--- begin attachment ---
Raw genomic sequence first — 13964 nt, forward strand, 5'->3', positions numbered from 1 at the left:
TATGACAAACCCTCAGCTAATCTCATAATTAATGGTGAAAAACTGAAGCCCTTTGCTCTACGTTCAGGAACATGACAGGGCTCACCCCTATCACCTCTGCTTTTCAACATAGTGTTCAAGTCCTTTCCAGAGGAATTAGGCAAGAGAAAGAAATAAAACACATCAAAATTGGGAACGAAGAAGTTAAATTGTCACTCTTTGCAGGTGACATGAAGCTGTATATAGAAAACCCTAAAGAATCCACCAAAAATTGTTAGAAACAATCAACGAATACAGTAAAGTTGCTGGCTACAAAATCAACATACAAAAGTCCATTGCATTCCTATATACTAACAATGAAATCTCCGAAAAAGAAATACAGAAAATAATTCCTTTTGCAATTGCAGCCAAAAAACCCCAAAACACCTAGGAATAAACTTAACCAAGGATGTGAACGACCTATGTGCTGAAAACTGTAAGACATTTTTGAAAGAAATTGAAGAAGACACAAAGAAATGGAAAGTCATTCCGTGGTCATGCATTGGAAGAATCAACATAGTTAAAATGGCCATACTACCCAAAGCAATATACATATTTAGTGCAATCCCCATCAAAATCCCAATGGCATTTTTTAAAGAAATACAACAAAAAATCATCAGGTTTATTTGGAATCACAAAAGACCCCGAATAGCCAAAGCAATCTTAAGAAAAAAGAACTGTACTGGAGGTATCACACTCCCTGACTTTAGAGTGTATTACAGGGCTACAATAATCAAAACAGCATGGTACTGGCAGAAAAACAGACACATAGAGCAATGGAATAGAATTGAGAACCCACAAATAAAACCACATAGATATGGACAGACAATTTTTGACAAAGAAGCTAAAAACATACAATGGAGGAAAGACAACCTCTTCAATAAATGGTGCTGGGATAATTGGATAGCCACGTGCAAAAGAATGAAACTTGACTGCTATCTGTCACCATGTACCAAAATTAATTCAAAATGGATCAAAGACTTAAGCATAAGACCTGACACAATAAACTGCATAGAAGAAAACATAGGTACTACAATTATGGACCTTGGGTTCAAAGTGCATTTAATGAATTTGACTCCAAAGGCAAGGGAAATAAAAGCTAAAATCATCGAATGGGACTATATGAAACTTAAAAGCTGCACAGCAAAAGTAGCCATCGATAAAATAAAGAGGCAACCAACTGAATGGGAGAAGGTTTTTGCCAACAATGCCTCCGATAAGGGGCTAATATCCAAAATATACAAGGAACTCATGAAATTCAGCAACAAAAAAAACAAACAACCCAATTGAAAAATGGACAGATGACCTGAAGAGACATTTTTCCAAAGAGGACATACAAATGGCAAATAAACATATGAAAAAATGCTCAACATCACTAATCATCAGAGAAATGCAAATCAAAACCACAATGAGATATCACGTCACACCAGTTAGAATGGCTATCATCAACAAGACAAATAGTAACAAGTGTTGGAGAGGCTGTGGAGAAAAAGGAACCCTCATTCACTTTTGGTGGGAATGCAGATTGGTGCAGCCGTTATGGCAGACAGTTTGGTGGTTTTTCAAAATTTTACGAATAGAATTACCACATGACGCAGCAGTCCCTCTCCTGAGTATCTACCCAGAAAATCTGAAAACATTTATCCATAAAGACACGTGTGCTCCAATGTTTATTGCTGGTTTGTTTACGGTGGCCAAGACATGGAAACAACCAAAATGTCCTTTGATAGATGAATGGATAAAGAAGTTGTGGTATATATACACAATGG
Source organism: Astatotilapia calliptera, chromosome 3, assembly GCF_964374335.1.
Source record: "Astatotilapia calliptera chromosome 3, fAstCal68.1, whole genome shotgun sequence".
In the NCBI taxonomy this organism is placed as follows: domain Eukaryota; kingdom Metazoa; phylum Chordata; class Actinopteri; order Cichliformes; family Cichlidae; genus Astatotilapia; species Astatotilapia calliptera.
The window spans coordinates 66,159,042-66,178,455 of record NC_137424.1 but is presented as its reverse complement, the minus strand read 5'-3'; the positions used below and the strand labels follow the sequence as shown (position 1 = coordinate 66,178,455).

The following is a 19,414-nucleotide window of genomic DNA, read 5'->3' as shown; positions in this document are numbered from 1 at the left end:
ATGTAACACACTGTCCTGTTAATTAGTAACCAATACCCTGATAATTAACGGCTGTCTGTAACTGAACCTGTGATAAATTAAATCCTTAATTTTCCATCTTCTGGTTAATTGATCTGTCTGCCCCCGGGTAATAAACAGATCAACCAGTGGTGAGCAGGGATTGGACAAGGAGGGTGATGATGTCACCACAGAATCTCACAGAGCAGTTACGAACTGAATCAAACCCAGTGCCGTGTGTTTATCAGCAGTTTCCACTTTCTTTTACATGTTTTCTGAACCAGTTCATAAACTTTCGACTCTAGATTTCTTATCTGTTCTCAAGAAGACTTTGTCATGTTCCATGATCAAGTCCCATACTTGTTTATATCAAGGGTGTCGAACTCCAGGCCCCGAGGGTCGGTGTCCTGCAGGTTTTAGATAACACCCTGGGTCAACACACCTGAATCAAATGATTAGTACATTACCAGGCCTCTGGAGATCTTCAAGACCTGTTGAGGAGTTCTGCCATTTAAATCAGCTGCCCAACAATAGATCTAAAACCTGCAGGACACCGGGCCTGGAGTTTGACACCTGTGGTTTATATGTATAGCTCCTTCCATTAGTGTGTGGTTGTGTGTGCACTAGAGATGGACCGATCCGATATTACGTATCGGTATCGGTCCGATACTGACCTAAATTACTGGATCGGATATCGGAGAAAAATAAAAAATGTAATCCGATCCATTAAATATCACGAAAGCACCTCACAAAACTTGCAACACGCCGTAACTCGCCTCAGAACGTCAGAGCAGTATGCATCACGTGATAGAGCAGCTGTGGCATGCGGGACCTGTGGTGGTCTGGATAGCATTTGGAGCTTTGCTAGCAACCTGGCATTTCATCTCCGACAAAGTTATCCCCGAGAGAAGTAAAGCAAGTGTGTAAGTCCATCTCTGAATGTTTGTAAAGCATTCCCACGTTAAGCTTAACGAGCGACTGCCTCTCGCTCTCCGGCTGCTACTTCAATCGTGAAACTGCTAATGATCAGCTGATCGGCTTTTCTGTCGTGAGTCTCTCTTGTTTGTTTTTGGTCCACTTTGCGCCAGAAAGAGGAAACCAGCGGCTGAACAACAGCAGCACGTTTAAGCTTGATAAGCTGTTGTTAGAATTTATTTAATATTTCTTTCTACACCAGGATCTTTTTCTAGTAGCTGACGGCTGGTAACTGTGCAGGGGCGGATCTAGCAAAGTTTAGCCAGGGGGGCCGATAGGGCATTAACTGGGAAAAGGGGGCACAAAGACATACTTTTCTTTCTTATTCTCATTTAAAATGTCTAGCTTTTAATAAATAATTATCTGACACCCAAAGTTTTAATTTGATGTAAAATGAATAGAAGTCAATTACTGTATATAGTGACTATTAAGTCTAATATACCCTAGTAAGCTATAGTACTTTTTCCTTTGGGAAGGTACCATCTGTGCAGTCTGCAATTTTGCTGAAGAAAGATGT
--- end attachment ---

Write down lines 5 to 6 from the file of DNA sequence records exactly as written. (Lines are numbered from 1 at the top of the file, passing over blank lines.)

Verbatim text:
In the NCBI taxonomy this organism is placed as follows: domain Eukaryota; kingdom Metazoa; phylum Chordata; class Actinopteri; order Cichliformes; family Cichlidae; genus Astatotilapia; species Astatotilapia calliptera.
The window spans coordinates 66,159,042-66,178,455 of record NC_137424.1 but is presented as its reverse complement, the minus strand read 5'-3'; the positions used below and the strand labels follow the sequence as shown (position 1 = coordinate 66,178,455).